Pitt Commits Make Big Plays Late In Big 33

Anthony Gonzalez threw a 65-yard touchdown pass to Drew Carswell, which seemingly gave the Pennsylvania team a 15-10 lead. It was answered on a drive led by Mark Myers. Bad for Pennsylvania, but good to see future Pitt players contributing with the game on the line.

HERSHEY, Pa. – Remember that old saying, "Better late than never?" Surely you've heard it at least a time or two.

For much of Saturday's Big-33 Football Classic, played on a hot, humid day at Hersheypark Stadium, it felt like both the Ohio and Pennsylvania teams were stuck in neutral. But when the fourth quarter rolled around, the fireworks began exploding for both teams.

And some Pitt recruits provided some of the game's defining moments in Ohio's narrow 18-15 victory in the 53rd edition of one of the nation's most prestigious all-star football classics.

For starters, there was Drew Carswell's (Sto-Rox) momentum-changing 65-yard touchdown reception from fellow Pitt recruit Anthony Gonzalez (Bethlehem Liberty) with 1:30 left in the fourth quarter. That huge catch and run was Carswell's only reception of the evening. But boy, was it a big one, as it gave Pennsylvania a 15-10 lead.

"For sure," Carswell said of the momentum shift to PA's side after that touchdown. "That was a big change in momentum. That woke everybody up. Everybody was ready."

"I thought we'd won the game (then)," Gonzalez said.

Then there was Ohio's game-winning drive, led by fellow Pitt commit Mark Myers. Myers had to drive the Buckeye State stars 75 yards in 1:27 with only one timeout. Myers didn't need that much time, or, for that matter, the timeout.

On Ohio's first play from scrimmage, Myers coolly connected with running back Prince-Tyson Gulley (Akron Garfield) for a 53-yard pass and run to the Pennsylvania 22 yard line. After an offside penalty against PA gave Ohio a 1st and 5, Myers found Christian Bryant (Cleveland Glenville) from 17 yards out to give Ohio a 16-15 lead with 1:04 remaining in regulation. Myers put the finishing touches on the Buckeye State's scoring, converting the ensuing 2-point conversion attempt on a QB keeper.

"Players from both sides stepped up," Myers said postgame. "The second half was very exciting."

But for all of the big plays late in the game, the first three quarters were largely devoid of anything notable offensively, unless you are a fan of low-scoring, slugfest types of defensive scrums of all-star games.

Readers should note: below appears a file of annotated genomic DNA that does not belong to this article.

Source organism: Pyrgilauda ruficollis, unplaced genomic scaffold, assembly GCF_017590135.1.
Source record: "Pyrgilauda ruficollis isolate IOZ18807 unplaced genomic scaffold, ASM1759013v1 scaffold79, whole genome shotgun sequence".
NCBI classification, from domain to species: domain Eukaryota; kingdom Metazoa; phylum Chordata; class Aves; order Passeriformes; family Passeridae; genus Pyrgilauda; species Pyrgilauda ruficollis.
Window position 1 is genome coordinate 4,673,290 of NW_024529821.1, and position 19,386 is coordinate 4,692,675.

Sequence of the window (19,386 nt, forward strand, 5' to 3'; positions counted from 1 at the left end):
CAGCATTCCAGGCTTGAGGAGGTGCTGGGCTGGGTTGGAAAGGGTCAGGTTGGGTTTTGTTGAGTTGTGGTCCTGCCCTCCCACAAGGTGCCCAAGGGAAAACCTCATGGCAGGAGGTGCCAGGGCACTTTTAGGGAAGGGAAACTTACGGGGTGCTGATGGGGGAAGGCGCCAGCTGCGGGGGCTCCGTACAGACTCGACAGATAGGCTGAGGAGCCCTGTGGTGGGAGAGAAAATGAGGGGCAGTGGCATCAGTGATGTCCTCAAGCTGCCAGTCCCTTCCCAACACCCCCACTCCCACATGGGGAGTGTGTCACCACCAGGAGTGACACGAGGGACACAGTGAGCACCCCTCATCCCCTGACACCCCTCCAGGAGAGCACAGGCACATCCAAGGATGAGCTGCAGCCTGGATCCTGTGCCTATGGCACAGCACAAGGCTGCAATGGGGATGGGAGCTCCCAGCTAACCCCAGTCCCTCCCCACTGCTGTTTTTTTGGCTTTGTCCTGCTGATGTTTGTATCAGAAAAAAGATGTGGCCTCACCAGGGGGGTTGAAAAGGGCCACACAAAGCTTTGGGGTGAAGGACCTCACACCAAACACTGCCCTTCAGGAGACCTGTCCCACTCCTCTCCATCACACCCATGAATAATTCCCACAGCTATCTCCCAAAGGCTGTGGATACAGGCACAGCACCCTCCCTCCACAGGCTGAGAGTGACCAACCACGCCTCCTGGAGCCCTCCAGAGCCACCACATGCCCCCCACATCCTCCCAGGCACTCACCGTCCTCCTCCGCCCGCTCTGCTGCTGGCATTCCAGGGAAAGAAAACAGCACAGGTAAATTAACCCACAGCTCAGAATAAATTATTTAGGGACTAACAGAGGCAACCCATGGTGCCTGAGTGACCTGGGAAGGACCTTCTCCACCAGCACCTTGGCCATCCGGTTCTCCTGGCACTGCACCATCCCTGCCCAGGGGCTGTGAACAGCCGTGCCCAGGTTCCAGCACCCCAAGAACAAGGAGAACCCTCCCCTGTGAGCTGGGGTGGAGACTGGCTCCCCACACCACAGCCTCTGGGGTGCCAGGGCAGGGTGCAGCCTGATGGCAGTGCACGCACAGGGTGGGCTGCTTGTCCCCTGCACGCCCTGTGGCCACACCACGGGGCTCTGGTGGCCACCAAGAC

Pennsylvania held a 2-0 halftime lead. Neither team could really get much going offensively. The ground games for both Pennsylvania and Ohio tallied a combined 22 carries for 3 yards in the first half, a combined average of just over a tenth of a yard per carry. (To be technical, the decimal number works out to .13636. It doesn't take a former communications major to tell you that's a low number.)

Running back Derrick Burns (Wilmington Area), a career 3,000-yard rusher coming off of a near-1,100-yard senior season with the Greyhounds, vouched for how tough it was to gain yardage on the ground.

"The defensive line for Ohio was really good," Burns said. He finished the game with 5 carries for 5 yards. "They (Ohio) weren't going to let the running backs beat them tonight. The quarterbacks had to make plays."

Those plays were few and far between. An early Ohio drive in the first quarter into the Keystone State red zone was thwarted when Myers (8-of-16, 127 yards, TD, 2 INT) had his pass intercepted by Colby Way (State College Area).

"The first half was tough, timing wise," Myers said. "We only got a week to practice as a team. Once we got the timing down in the second half, things got going."

Gonzalez only made two notable first half plays – both came in the first quarter. He hit TE Tyler Beck on a 20-yard pass and scrambled for a 21-yard run. Gonzalez only completed that single pass in the first half and was intercepted twice.

"Things weren't panning out in the first half," Gonzalez said. "There were some miscommunications. We cleaned those things up in the second half."

Receivers Carswell and Salath Williams (Bishop McDevitt) were silent in the first half. Williams did have a chance at a long reception for at least a first down (and possibly more), but the Tyler Smith spiral fell through his waiting hands and harmlessly hit the turf.

"We'd had a wonderful week of practice," Carswell said. "And in the pregame warmups, we looked good. But we weren't on the same page in the first half."

"We wish we had a lot of things back," Williams said about PA's missed opportunities throughout the game. "But hey – you win some and lose some."

Williams did atone for the silent first half and finished with 3 receptions for 57 yards to lead Pennsylvania's receiving corps.

Carswell finished with the 65-yard touchdown reception. Burns also had a couple of passes thrown his way, but did not register a reception. A pass thrown to Burns that looked like it would be caught for a short gain, but #27 was on the receiving end of a vicious hit from an Ohio defender, and the ball, jarred from Burns' hands, fell innocently to the Hershey field turf.

Gonzalez, meanwhile, never could quite find a rhythm passing or find many running lanes in the Ohio defense after the long first quarter run. The dual-threat quarterback connected on just 6-of-19 passes for 146 yards, 1 TD and 2 INTs. He added 8 keepers for 19 yards.

"It's tough losing, especially the final game," Gonzalez said. "But I enjoyed the experience. It's an honor. Not everybody gets selected to play in this game."

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